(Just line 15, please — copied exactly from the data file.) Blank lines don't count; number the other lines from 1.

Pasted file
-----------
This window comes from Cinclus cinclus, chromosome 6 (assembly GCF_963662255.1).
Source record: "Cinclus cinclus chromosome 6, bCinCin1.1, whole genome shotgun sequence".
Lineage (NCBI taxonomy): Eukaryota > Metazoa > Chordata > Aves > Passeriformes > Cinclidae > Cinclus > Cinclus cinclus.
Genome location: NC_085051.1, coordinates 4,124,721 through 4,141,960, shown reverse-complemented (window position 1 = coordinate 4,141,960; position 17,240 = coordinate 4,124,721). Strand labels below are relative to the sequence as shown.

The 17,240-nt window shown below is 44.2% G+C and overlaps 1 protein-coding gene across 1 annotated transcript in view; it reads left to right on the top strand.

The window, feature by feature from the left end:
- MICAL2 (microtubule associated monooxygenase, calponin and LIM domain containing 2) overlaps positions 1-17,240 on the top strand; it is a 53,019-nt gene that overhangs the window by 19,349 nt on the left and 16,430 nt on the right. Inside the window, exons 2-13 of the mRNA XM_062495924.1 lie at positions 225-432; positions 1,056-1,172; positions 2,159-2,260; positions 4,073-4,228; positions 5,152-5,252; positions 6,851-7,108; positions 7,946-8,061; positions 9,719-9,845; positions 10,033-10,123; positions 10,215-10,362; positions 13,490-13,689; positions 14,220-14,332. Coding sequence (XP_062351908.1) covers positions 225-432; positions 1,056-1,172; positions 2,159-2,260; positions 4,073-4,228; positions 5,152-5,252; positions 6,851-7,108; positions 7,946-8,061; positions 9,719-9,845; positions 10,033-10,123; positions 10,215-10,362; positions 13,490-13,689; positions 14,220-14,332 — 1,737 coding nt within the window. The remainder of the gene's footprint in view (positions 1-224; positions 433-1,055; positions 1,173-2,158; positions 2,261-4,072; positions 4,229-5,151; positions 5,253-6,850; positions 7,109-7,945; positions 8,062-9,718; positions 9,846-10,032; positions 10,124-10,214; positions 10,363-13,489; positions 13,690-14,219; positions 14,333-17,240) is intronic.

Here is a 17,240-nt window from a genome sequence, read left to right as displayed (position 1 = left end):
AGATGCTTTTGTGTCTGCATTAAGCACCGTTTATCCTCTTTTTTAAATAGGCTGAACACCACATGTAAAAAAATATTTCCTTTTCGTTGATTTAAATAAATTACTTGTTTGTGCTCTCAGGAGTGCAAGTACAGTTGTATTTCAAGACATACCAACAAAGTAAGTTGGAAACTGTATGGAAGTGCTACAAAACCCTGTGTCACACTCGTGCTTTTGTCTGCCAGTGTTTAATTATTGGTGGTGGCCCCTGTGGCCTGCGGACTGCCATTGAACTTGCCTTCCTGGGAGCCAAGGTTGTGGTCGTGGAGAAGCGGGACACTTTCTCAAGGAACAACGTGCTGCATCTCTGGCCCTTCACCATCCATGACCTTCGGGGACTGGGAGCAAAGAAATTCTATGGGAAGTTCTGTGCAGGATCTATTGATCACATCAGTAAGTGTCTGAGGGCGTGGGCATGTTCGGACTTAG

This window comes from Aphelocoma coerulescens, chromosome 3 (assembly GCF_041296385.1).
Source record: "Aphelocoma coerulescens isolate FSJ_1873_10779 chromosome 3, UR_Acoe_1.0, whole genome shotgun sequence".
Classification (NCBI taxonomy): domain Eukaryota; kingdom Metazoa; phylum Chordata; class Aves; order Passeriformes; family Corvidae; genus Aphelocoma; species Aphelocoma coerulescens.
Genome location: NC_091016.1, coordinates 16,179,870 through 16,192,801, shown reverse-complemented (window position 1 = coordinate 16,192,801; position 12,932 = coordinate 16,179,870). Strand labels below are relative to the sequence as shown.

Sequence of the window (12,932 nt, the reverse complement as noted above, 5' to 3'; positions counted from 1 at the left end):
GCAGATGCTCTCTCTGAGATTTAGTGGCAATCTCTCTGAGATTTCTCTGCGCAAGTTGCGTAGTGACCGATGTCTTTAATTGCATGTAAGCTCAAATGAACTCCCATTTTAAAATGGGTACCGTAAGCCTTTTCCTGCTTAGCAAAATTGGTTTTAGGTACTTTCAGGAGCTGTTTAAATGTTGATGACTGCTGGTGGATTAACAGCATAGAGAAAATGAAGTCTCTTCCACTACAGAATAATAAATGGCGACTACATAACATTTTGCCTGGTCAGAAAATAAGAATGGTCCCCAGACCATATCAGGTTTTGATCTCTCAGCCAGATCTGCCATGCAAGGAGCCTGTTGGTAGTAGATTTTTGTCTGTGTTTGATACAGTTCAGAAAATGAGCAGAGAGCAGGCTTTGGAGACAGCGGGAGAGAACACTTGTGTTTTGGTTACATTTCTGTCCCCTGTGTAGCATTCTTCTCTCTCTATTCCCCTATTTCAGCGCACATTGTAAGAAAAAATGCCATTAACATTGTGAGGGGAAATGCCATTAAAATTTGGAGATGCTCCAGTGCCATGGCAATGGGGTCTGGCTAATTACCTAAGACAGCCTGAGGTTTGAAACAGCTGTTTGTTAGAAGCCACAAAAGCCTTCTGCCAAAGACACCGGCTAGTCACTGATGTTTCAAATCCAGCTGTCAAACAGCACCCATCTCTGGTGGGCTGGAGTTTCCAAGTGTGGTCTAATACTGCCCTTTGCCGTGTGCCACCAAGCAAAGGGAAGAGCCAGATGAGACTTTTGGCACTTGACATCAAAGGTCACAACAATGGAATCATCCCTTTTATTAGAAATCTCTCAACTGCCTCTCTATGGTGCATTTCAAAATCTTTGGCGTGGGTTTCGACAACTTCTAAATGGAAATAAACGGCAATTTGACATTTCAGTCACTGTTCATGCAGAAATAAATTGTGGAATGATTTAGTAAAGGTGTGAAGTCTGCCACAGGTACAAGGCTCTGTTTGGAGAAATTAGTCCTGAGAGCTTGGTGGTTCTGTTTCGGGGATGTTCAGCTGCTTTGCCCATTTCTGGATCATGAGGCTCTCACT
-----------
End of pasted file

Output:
GCAGATGCTCTCTCTGAGATTTAGTGGCAATCTCTCTGAGATTTCTCTGCGCAAGTTGCGTAGTGACCGATGTCTTTAATTGCATGTAAGCTCAAATGAACTCCCATTTTAAAATGGGTACCGTAAGCCTTTTCCTGCTTAGCAAAATTGGTTTTAGGTACTTTCAGGAGCTGTTTAAATGTTGATGACTGCTGGTGGATTAACAGCATAGAGAAAATGAAGTCTCTTCCACTACAGAATAATAAATGGCGACTACATAACATTTTGCCTGGTCAGAAAATAAGAATGGTCCCCAGACCATATCAGGTTTTGATCTCTCAGCCAGATCTGCCATGCAAGGAGCCTGTTGGTAGTAGATTTTTGTCTGTGTTTGATACAGTTCAGAAAATGAGCAGAGAGCAGGCTTTGGAGACAGCGGGAGAGAACACTTGTGTTTTGGTTACATTTCTGTCCCCTGTGTAGCATTCTTCTCTCTCTATTCCCCTATTTCAGCGCACATTGTAAGAAAAAATGCCATTAACATTGTGAGGGGAAATGCCATTAAAATTTGGAGATGCTCCAGTGCCATGGCAATGGGGTCTGGCTAATTACCTAAGACAGCCTGAGGTTTGAAACAGCTGTTTGTTAGAAGCCACAAAAGCCTTCTGCCAAAGACACCGGCTAGTCACTGATGTTTCAAATCCAGCTGTCAAACAGCACCCATCTCTGGTGGGCTGGAGTTTCCAAGTGTGGTCTAATACTGCCCTTTGCCGTGTGCCACCAAGCAAAGGGAAGAGCCAGATGAGACTTTTGGCACTTGACATCAAAGGTCACAACAATGGAATCATCCCTTTTATTAGAAATCTCTCAACTGCCTCTCTATGGTGCATTTCAAAATCTTTGGCGTGGGTTTCGACAACTTCTAAATGGAAATAAACGGCAATTTGACATTTCAGTCACTGTTCATGCAGAAATAAATTGTGGAATGATTTAGTAAAGGTGTGAAGTCTGCCACAGGTACAAGGCTCTGTTTGGAGAAATTAGTCCTGAGAGCTTGGTGGTTCTGTTTCGGGGATGTTCAGCTGCTTTGCCCATTTCTGGATCATGAGGCTCTCACT